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The Chipping Away of U.S. Legal Immigration: June Edition

For a comprehensive list of all the immigration changes from Executive Orders issues during the coronavirus pandemic, see this list

6/1: The Supreme Court rules that immigrants who are at risk of being tortured upon deportation to their home country can challenge deportations in federal appeals court. 

6/1: For ICE detainees, different judges reject or approve petitions even for similar medical and legal cases. 

6/1: Immigrant families wrongly separated at border, according to report.

6/3: On June 2, ICE told a Senate panel that it does not routinely test detainees before deporting them to other countries or transferring them to a different detention facility. This is significant because one of the current administration officials has cited a desire to slow the spread of coronavirus as a reason for reducing legal immigration pathways during the COVID-19 pandemic.  

6/4: The Transactional Records Access Clearinghouse at Syracuse University has found that 850,000 immigrants “may well be affected by the shutdown even if the Court were to reopen today”, facing months or possibly years of delay in their immigration proceedings.

6/10: A draft rule released by the Departments of Homeland Security and Justice proposes to “amend the regulations governing credible fear determinations” for asylum seekers. The proposed new rule includes further restrictions for asylum seekers, mainly by increasing the amount of people who would not qualify for asylum under the new restrictions. 

6/10: Unaccompanied children are being turned away at the border and returned to their native country. 2,175 have been expelled since March.

6/11:  Betsy DeVos issues emergency rule that DACA And Foreign Students Cannot Receive Coronavirus Relief Funds. The funds are meant to help recipients obtain food, health care, and child care. 

6/11: USCIS (United States Citizenship and Immigration Services) will furlough 15,000 employees, unless it receives emergency funding. Although it is funded almost exclusively by user fees, the agency has implemented policies that have resulted in a revenue loss, such as the public charge rule, as well as mismanaged its finances to the point that it is now asking for $1.2 billion in bailout funds.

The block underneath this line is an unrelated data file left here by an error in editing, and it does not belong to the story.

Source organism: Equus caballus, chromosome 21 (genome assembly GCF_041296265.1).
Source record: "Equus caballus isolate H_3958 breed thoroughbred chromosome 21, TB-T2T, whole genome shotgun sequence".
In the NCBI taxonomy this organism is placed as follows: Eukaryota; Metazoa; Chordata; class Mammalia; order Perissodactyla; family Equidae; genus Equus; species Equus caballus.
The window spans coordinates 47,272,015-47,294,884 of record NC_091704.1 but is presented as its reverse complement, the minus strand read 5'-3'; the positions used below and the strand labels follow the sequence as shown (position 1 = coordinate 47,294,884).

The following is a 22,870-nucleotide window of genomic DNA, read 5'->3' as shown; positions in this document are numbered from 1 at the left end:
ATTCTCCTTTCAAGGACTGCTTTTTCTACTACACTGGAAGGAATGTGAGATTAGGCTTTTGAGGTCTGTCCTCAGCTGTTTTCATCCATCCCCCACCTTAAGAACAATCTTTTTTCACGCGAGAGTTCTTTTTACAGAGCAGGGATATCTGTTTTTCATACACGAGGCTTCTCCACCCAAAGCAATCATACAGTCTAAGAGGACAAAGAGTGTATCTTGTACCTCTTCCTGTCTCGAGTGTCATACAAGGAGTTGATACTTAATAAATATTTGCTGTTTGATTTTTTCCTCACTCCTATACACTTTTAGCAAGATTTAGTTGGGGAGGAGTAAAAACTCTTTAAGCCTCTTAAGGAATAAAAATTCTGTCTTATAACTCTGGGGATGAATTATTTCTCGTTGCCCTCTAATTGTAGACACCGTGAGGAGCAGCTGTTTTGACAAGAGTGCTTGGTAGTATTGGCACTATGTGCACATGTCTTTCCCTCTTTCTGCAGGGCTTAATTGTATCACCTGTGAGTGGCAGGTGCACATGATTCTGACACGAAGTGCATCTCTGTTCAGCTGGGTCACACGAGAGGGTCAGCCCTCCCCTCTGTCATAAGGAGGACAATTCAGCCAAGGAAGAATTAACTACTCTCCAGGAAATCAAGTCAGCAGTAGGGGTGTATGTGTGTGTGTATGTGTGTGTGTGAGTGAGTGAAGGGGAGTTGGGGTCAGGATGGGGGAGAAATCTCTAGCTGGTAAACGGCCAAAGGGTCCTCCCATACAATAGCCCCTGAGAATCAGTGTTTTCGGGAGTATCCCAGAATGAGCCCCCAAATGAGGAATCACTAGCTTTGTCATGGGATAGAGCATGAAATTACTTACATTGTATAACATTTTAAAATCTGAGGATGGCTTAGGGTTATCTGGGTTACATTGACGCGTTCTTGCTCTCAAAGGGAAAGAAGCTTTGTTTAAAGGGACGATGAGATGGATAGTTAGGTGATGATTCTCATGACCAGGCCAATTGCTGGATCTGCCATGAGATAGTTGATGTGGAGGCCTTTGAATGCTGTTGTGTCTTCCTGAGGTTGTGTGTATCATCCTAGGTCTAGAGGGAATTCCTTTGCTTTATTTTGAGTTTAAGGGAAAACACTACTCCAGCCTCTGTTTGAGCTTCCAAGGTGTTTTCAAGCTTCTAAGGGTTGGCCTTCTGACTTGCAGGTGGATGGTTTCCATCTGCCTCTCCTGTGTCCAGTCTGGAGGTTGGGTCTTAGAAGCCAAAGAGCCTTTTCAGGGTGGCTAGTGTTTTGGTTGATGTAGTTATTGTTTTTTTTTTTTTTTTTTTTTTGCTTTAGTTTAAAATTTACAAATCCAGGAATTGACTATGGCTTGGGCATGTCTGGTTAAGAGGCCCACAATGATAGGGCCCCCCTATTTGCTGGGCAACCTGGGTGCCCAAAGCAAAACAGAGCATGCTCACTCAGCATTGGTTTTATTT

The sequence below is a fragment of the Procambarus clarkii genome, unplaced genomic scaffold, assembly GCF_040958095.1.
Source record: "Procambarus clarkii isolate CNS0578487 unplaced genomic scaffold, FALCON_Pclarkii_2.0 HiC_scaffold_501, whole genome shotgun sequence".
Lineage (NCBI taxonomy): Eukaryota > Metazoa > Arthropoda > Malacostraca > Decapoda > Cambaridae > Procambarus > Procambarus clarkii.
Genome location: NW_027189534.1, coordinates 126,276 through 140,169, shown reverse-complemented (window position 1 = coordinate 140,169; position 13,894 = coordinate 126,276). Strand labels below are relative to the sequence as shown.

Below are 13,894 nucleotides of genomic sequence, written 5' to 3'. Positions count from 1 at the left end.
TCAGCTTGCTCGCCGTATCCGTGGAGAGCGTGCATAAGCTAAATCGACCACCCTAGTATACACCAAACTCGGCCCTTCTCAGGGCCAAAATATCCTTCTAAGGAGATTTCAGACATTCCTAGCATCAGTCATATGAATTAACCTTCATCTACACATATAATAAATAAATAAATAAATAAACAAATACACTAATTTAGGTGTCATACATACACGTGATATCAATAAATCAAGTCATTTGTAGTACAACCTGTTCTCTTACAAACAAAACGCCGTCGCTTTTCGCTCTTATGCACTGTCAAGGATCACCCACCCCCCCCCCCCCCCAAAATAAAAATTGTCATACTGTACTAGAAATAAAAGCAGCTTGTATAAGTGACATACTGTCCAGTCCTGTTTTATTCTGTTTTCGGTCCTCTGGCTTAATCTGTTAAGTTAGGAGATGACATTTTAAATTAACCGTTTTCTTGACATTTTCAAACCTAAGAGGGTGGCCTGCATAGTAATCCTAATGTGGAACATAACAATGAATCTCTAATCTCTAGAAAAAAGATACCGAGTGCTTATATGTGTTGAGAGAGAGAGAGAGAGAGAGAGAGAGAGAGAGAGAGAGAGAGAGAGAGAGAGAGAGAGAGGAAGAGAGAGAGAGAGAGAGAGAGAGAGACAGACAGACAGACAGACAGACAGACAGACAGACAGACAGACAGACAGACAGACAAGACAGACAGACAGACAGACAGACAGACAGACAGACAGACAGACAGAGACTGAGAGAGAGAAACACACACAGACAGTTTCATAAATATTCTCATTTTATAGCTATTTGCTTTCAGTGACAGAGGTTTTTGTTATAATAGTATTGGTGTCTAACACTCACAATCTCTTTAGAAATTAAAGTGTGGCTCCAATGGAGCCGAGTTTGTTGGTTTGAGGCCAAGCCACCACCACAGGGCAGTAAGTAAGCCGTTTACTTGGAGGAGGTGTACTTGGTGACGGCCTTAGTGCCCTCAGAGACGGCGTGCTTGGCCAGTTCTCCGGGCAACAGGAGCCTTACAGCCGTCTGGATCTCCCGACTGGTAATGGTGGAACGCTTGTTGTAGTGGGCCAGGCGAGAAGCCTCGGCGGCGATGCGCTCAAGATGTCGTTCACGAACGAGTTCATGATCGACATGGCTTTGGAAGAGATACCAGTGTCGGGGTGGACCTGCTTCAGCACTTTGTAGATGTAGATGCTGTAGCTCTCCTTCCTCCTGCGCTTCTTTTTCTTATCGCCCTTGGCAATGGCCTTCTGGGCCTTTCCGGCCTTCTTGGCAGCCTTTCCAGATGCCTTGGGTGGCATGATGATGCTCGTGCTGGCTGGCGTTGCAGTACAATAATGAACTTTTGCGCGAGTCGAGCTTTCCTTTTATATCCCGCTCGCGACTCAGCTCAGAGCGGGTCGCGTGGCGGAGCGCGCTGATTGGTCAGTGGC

6/15: The Supreme Court decided against hearing the Trump administration’s case against a California sanctuary law.

6/16: Business leaders and colleges ask Trump to reconsider the planned extension of the work visa ban implemented in April. 

6/17: Families of some ICE detainees have been unable to communicate with or locate their loved one during the pandemic. According to attorneys, “ICE’s withholding of detainee location and medical information from lawyers has become very common”. 

6/17: USCIS beings processing some green-card applications that had been on hold

6/18: Supreme Court rules in favor of DACA

The Supreme Court ruled against the Trump administration's effort to end the DACA (Deferred Action for Childhood Arrivals) program, which has provided protection from deportation for approximately 800,000 undocumented immigrants who were brought to the U.S. as children. It is important to note that there is still no long-term solution for DACA recipients to pursue. 

6/22: President Trump extends and expands many immigration restrictions through December. This continued ban adds to earlier restrictions, and “will prevent foreign workers from filling 525,000 jobs, according to the administration’s estimates. The measures will apply only to applicants seeking to come to the United States, not workers who already are on U.S. soil”. 

6/23: Last fall, the Trump administration expanded expedited removal, but a lower court blocked the expansion. On June 23, a federal appeals court overturned the previous ruling and ruled that Trump can move forward with expanding fast-track deporations. Previously, DHS had only issued expedited removal orders to noncitizens whom DHS encountered within 100 miles of the border and within 14 days of their entry. The Trump administration’s plans will expand expedited removal nationwide and require individuals to demonstrate they have been in the United States for at least two years in order to not be deported.

Don't miss the rest of this series avaliable here.

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